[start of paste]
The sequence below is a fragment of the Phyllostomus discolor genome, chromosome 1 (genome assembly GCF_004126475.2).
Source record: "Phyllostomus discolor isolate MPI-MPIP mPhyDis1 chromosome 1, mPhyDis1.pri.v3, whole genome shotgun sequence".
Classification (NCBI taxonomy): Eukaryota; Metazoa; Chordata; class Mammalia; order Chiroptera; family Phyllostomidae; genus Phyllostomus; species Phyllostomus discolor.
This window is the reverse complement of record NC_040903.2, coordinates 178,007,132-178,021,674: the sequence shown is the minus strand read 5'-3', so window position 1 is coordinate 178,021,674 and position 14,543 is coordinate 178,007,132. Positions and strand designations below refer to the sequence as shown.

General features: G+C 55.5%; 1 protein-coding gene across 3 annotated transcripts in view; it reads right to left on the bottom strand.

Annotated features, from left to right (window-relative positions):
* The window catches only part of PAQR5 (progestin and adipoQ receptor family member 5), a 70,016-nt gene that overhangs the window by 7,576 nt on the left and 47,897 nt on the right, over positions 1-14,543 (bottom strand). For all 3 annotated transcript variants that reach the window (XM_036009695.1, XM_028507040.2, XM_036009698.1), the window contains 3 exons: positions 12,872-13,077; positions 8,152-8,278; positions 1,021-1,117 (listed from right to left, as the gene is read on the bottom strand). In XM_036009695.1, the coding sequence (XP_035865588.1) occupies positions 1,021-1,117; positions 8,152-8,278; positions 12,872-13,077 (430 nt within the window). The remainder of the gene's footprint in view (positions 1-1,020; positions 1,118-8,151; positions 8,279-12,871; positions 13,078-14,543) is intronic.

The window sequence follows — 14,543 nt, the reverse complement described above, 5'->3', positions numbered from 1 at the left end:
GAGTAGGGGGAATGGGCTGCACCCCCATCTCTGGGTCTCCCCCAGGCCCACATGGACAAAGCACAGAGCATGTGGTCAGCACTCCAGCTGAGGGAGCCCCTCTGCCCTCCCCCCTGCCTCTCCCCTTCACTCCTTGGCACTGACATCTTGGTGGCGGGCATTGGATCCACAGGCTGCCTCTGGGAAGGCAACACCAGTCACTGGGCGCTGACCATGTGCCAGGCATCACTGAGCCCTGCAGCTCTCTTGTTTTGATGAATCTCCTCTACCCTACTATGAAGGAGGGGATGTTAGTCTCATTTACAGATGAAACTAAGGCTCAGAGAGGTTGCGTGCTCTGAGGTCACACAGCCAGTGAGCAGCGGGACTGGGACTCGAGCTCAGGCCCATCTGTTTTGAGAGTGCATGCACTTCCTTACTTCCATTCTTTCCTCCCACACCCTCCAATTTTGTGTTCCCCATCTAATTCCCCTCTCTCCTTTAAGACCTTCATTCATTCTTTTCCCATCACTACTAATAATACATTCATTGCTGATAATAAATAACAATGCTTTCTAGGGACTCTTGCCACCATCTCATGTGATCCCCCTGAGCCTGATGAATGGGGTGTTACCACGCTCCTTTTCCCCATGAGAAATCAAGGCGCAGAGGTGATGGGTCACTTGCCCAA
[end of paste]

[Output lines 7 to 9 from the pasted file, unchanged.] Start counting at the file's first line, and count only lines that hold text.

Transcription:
* The window catches only part of PAQR5 (progestin and adipoQ receptor family member 5), a 70,016-nt gene that overhangs the window by 7,576 nt on the left and 47,897 nt on the right, over positions 1-14,543 (bottom strand). For all 3 annotated transcript variants that reach the window (XM_036009695.1, XM_028507040.2, XM_036009698.1), the window contains 3 exons: positions 12,872-13,077; positions 8,152-8,278; positions 1,021-1,117 (listed from right to left, as the gene is read on the bottom strand). In XM_036009695.1, the coding sequence (XP_035865588.1) occupies positions 1,021-1,117; positions 8,152-8,278; positions 12,872-13,077 (430 nt within the window). The remainder of the gene's footprint in view (positions 1-1,020; positions 1,118-8,151; positions 8,279-12,871; positions 13,078-14,543) is intronic.

The window sequence follows — 14,543 nt, the reverse complement described above, 5'->3', positions numbered from 1 at the left end:
GAGTAGGGGGAATGGGCTGCACCCCCATCTCTGGGTCTCCCCCAGGCCCACATGGACAAAGCACAGAGCATGTGGTCAGCACTCCAGCTGAGGGAGCCCCTCTGCCCTCCCCCCTGCCTCTCCCCTTCACTCCTTGGCACTGACATCTTGGTGGCGGGCATTGGATCCACAGGCTGCCTCTGGGAAGGCAACACCAGTCACTGGGCGCTGACCATGTGCCAGGCATCACTGAGCCCTGCAGCTCTCTTGTTTTGATGAATCTCCTCTACCCTACTATGAAGGAGGGGATGTTAGTCTCATTTACAGATGAAACTAAGGCTCAGAGAGGTTGCGTGCTCTGAGGTCACACAGCCAGTGAGCAGCGGGACTGGGACTCGAGCTCAGGCCCATCTGTTTTGAGAGTGCATGCACTTCCTTACTTCCATTCTTTCCTCCCACACCCTCCAATTTTGTGTTCCCCATCTAATTCCCCTCTCTCCTTTAAGACCTTCATTCATTCTTTTCCCATCACTACTAATAATACATTCATTGCTGATAATAAATAACAATGCTTTCTAGGGACTCTTGCCACCATCTCATGTGATCCCCCTGAGCCTGATGAATGGGGTGTTACCACGCTCCTTTTCCCCATGAGAAATCAAGGCGCAGAGGTGATGGGTCACTTGCCCAA